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Volume 9, issue 19
Atmos. Chem. Phys., 9, 7657-7677, 2009
https://doi.org/10.5194/acp-9-7657-2009
© Author(s) 2009. This work is distributed under
the Creative Commons Attribution 3.0 License.
Atmos. Chem. Phys., 9, 7657-7677, 2009
https://doi.org/10.5194/acp-9-7657-2009
© Author(s) 2009. This work is distributed under
the Creative Commons Attribution 3.0 License.

  15 Oct 2009

15 Oct 2009

Reactive nitrogen in atmospheric emission inventories

S. Reis1, R. W. Pinder2, M. Zhang3, G. Lijie4, and M. A. Sutton1 S. Reis et al.
  • 1Centre for Ecology & Hydrology (CEH), Bush Estate, Penicuik, EH26 0QB, UK
  • 2US Environmental Protection Agency, Atmospheric Modeling Division, 109 T W Alexander Drive, Research Triangle Park, NC 27711, USA
  • 3Institute of Atmospheric Physics, Chinese Academy of Sciences, Beijing, China
  • 4The College of Environmental Science and Engineering, Nankai University, Tianjin, 300071, China

Abstract. Excess reactive Nitrogen (Nr) has become one of the most pressing environmental problems leading to air pollution, acidification and eutrophication of ecosystems, biodiversity impacts, leaching of nitrates into groundwater and global warming. This paper investigates how current inventories cover emissions of Nr to the atmosphere in Europe, the United States of America, and China. The focus is on anthropogenic sources, assessing the state-of-the-art of quantifying emissions of Ammonia (NH3), Nitrogen Oxides (NOx) and Nitrous Oxide (N2O), the different purposes for which inventories are compiled, and to which extent current inventories meet the needs of atmospheric dispersion modelling. The paper concludes with a discussion of uncertainties involved and a brief outlook on emerging trends in the three regions investigated is conducted.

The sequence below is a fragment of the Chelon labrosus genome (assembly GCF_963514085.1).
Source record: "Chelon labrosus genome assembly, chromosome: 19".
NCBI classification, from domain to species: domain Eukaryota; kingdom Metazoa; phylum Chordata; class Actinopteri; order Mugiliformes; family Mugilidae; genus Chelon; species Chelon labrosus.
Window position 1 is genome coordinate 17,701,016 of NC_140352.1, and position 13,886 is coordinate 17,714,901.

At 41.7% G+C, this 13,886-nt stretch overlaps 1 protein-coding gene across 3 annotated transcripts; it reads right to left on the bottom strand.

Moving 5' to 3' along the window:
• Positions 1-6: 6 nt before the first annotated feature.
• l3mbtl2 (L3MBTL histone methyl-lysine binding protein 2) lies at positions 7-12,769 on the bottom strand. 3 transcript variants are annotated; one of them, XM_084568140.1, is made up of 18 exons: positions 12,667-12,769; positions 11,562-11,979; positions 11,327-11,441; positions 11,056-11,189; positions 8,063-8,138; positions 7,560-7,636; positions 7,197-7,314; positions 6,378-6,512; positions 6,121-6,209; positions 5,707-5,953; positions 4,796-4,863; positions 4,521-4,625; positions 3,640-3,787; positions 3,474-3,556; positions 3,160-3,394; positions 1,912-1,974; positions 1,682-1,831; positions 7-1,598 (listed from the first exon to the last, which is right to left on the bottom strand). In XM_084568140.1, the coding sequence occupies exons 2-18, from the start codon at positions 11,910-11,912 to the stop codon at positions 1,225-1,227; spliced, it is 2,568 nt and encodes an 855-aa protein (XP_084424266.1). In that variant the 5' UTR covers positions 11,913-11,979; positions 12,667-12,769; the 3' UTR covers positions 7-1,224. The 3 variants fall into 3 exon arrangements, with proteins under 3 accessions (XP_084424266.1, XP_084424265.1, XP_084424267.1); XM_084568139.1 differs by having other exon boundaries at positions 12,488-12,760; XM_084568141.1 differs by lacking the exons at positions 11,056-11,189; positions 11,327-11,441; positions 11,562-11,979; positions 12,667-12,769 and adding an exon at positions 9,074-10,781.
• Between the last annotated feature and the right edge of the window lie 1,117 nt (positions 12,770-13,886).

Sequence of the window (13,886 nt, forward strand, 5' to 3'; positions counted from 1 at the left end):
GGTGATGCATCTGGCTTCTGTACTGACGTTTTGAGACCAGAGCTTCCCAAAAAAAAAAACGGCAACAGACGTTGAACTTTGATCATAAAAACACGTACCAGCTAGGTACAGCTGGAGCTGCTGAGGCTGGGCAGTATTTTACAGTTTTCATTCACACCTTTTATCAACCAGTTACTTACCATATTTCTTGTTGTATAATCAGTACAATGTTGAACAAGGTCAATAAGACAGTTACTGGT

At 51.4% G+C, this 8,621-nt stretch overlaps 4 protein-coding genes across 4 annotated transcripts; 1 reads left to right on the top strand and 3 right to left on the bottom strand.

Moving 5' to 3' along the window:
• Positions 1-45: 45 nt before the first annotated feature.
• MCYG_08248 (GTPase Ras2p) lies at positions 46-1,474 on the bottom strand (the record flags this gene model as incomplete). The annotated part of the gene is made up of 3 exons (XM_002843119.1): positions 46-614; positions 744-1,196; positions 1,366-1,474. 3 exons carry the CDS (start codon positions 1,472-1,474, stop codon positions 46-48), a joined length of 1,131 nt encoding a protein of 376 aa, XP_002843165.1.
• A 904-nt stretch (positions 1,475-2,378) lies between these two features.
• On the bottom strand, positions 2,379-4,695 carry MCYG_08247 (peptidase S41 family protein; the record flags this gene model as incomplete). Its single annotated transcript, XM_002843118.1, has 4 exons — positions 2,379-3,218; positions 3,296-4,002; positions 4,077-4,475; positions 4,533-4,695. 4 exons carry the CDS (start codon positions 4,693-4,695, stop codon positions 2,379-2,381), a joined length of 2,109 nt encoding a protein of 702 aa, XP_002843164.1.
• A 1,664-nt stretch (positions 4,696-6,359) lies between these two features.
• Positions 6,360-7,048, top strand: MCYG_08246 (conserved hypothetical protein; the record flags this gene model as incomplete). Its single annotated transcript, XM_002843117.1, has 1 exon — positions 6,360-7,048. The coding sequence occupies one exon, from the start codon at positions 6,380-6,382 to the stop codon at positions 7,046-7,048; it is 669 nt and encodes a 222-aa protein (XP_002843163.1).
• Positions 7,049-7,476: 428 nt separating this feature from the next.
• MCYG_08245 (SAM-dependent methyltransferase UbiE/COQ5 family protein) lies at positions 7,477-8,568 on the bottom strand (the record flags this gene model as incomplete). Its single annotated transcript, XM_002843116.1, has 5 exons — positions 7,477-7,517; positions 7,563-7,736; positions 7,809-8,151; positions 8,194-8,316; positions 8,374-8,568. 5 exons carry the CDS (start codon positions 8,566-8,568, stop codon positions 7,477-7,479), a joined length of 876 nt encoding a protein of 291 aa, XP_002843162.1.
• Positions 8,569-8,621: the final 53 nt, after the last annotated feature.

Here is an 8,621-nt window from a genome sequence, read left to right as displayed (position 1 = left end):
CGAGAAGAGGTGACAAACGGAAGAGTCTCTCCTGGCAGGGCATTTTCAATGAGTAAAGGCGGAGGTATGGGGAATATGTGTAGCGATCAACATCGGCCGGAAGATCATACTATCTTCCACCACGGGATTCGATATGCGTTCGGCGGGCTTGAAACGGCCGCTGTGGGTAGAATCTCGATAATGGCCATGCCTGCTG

Key issues are substantial differences in the overall magnitude, but as well in the relative sectoral contribution of emissions in the inventories that have been assessed. While these can be explained by the use of different methodologies and underlying data (e.g. emission factors or activity rates), they may lead to quite different results when using the emission datasets to model ambient air quality or the deposition with atmospheric dispersion models. Hence, differences and uncertainties in emission inventories are not merely of academic interest, but can have direct policy implications when the development of policy actions is based on these model results.

The level of uncertainty of emission estimates varies greatly between substances, regions and emission source sectors. This has implications for the direction of future research needs and indicates how existing gaps between modelled and measured concentration or deposition rates could be most efficiently addressed.

The observed current trends in emissions display decreasing NOx emissions and only slight reductions for NH3 in both Europe and the US. However, in China projections indicate a steep increase of both.

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